The Pale King opens with a prose poem-y thing originally published in Triquarterly in 2002 under the title “Peoria (4)”. (I’m not sure why this previous publication is not credited on the copyright page of TPK. I guess TriQ is just not on the same level as the New Yorker.) Supposedly, cialis 40mg one of the alternate titles of The Pale King was “What is Peoria For?” Maybe that “(4)” is Wallace’s sly way of getting us to ask What is Peoria (4)? Well, more about what is this thing? Has Wallace ever written anything like this before? It’s a curious opening to a novel about the IRS. It seemed like a weird thing for DFW to publish way back in 2002 (frankly, order it was a bit of a disappointment. When one is expecting a new DFW story in a literary magazine and is confronted with a short, but plentiful description of a field in Peoria, IL, a natural response might be What is this?). Really, though, the opening was Pietsch’s call:

“Ultimately there were chapters that could have gone anywhere,” he says. “Like the first chapter — that was not the first chapter. It was just a beautiful love letter to an Illinois cornfield in fallow time. I don’t know if he intended it as an opening, but it just felt like a beautiful way into this novel.”

Wallace mentions Peoria a lot in his writing. He mentions it in one of the first stories he ever wrote: “The Enema Bandit and the Cosmic Buzzer.” The story has never been published anywhere (yet) {he wrote it as an undergrad at Amherst}, but it resides in the Wallace archive at the Ransom Center (container 27.9). The enema bandit (probably a reference to Frank Zappa’s song “The Illinois Enema Bandit“) is called “The Purging Scourge of Peoria.” [Zappa’s bandit is supposedly from Bloomington, IL. Peoria and Bloomington (where Wallace lived for a long time) are only 60 miles apart.]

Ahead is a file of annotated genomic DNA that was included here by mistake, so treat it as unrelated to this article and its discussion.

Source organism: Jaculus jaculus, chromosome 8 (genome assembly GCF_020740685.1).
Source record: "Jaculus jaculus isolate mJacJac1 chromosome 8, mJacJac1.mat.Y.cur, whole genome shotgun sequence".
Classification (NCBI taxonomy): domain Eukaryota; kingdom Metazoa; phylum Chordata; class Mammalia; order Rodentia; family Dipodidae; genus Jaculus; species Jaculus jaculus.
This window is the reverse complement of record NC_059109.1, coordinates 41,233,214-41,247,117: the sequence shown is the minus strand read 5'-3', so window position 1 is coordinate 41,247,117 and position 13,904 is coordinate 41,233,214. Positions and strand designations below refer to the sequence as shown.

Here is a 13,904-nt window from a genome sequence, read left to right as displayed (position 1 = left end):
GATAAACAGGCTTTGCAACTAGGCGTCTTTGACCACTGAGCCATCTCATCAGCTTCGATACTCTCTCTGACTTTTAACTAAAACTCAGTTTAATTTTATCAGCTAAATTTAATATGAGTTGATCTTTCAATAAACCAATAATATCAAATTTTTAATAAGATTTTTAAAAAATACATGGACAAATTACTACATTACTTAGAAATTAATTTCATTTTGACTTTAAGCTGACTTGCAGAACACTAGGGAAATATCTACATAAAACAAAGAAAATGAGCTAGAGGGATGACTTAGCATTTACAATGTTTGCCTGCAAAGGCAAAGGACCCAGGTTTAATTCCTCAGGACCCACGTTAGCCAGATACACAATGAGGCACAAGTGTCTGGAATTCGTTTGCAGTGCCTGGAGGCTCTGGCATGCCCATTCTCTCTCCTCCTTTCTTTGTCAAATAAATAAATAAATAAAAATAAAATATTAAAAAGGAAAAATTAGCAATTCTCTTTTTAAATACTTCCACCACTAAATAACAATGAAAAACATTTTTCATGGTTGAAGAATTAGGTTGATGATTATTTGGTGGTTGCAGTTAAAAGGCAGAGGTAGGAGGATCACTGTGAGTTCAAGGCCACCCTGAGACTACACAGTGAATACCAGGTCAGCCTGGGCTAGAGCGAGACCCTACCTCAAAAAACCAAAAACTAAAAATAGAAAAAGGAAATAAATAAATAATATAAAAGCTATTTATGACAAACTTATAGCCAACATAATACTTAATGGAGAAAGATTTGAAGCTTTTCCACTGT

Peoria is somewhat well-known for being the standard-bearer of Midwestern values or at least middle-American demographics. The famous phrase “Will it play in Peoria?” refers to the idea that for something to be mainstream in the U.S., it needs to succeed in somewhere as “average” or “common” as Peoria. So, in reality, Peoria is not home to an IRS Regional Examination Center—it is America’s Test Market. And I feel like that Harry Potter and Twilight and Dean Koonz play well in Peoria, but that The Pale King is not the sort of novel or book or entertainment that would  likely appeal to mainstream America. And yet. And yet… The Pale King is a bestseller. It reached up to #4 on Amazon’s list of the top 100 books and will likely debut high on the New York Times hardcover fiction list. It does appeal to many, many people who take reading seriously and that mysterious “general reader” who still, in fact, reads for pleasure. But the scale is way different and far fewer people will buy The Pale King than will see The Hangover 2 or watch American Idol or buy whatever Stephanie Meyer writes next, so therefore it is a little easier to get on the NY Times Bestseller Hardcover Fiction list than it is to win the weekend box office or set Nielsen ratings records (and it helps when the publisher keeps the ebook release date 4/15, driving folks to cancel their kindle orders and buy the hardcover two weeks early instead).

The local press in Peoria has acknowledged the book at least once: this blog entry by Dave Haney on pjstar.com: